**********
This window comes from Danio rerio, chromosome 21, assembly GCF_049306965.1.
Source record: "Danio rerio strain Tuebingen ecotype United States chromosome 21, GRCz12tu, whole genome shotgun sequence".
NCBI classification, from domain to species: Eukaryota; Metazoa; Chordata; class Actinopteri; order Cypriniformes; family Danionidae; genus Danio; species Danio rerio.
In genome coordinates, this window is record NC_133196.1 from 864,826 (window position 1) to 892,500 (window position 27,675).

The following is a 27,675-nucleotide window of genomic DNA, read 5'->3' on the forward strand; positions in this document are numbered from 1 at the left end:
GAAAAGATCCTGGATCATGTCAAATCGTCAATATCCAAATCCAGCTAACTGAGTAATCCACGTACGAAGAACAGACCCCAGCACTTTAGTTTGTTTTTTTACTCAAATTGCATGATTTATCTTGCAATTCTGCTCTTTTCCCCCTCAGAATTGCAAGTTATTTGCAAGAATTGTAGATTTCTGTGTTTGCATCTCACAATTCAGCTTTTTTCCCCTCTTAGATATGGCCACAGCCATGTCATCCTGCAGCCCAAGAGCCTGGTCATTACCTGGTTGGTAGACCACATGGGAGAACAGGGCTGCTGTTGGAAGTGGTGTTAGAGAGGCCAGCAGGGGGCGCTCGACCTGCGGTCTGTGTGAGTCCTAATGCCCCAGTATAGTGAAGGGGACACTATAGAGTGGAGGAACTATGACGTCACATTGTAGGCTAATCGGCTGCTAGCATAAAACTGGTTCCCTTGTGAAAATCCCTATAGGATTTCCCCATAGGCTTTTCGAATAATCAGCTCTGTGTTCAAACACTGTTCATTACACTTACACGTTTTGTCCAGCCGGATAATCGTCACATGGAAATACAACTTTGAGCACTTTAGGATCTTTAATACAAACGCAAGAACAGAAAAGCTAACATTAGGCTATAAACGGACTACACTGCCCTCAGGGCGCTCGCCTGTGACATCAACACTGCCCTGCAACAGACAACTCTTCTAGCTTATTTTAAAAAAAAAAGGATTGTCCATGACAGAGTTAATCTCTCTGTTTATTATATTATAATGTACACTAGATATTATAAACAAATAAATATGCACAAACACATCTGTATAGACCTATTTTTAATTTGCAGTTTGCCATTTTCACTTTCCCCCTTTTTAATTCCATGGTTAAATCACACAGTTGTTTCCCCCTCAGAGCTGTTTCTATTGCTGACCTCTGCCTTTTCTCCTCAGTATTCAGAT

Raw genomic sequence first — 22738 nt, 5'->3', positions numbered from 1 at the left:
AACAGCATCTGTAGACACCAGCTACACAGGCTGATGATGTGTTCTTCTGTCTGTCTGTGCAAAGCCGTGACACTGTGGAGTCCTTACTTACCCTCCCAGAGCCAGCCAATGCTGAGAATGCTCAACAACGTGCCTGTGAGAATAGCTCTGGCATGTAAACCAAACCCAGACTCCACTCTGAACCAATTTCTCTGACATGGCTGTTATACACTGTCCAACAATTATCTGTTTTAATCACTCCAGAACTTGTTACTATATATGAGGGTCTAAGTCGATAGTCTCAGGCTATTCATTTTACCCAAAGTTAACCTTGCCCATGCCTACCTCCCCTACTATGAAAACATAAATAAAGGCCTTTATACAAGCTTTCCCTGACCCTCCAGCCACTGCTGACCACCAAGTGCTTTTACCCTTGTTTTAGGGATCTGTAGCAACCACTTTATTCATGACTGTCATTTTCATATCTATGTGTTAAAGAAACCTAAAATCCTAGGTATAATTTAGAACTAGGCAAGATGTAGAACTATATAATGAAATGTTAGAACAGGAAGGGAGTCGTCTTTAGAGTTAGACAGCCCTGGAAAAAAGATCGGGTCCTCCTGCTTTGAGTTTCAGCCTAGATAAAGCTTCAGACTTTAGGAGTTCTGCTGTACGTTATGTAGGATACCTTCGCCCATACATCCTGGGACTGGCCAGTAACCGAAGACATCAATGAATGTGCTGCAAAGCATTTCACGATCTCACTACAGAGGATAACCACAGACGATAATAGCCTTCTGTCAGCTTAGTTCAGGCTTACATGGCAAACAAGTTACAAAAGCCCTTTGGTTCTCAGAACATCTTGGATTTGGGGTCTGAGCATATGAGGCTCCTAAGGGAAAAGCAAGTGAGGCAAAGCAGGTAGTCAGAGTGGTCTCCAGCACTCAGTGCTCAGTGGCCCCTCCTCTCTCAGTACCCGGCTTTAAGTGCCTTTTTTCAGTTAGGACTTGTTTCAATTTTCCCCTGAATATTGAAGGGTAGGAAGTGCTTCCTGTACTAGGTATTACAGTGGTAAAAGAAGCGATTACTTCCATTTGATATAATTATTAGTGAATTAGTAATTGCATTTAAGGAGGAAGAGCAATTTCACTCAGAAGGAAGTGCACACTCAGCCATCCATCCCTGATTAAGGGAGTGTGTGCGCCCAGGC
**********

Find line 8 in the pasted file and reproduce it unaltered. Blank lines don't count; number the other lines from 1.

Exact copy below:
AACAGCATCTGTAGACACCAGCTACACAGGCTGATGATGTGTTCTTCTGTCTGTCTGTGCAAAGCCGTGACACTGTGGAGTCCTTACTTACCCTCCCAGAGCCAGCCAATGCTGAGAATGCTCAACAACGTGCCTGTGAGAATAGCTCTGGCATGTAAACCAAACCCAGACTCCACTCTGAACCAATTTCTCTGACATGGCTGTTATACACTGTCCAACAATTATCTGTTTTAATCACTCCAGAACTTGTTACTATATATGAGGGTCTAAGTCGATAGTCTCAGGCTATTCATTTTACCCAAAGTTAACCTTGCCCATGCCTACCTCCCCTACTATGAAAACATAAATAAAGGCCTTTATACAAGCTTTCCCTGACCCTCCAGCCACTGCTGACCACCAAGTGCTTTTACCCTTGTTTTAGGGATCTGTAGCAACCACTTTATTCATGACTGTCATTTTCATATCTATGTGTTAAAGAAACCTAAAATCCTAGGTATAATTTAGAACTAGGCAAGATGTAGAACTATATAATGAAATGTTAGAACAGGAAGGGAGTCGTCTTTAGAGTTAGACAGCCCTGGAAAAAAGATCGGGTCCTCCTGCTTTGAGTTTCAGCCTAGATAAAGCTTCAGACTTTAGGAGTTCTGCTGTACGTTATGTAGGATACCTTCGCCCATACATCCTGGGACTGGCCAGTAACCGAAGACATCAATGAATGTGCTGCAAAGCATTTCACGATCTCACTACAGAGGATAACCACAGACGATAATAGCCTTCTGTCAGCTTAGTTCAGGCTTACATGGCAAACAAGTTACAAAAGCCCTTTGGTTCTCAGAACATCTTGGATTTGGGGTCTGAGCATATGAGGCTCCTAAGGGAAAAGCAAGTGAGGCAAAGCAGGTAGTCAGAGTGGTCTCCAGCACTCAGTGCTCAGTGGCCCCTCCTCTCTCAGTACCCGGCTTTAAGTGCCTTTTTTCAGTTAGGACTTGTTTCAATTTTCCCCTGAATATTGAAGGGTAGGAAGTGCTTCCTGTACTAGGTATTACAGTGGTAAAAGAAGCGATTACTTCCATTTGATATAATTATTAGTGAATTAGTAATTGCATTTAAGGAGGAAGAGCAATTTCACTCAGAAGGAAGTGCACACTCAGCCATCCATCCCTGATTAAGGGAGTGTGTGCGCCCAGGC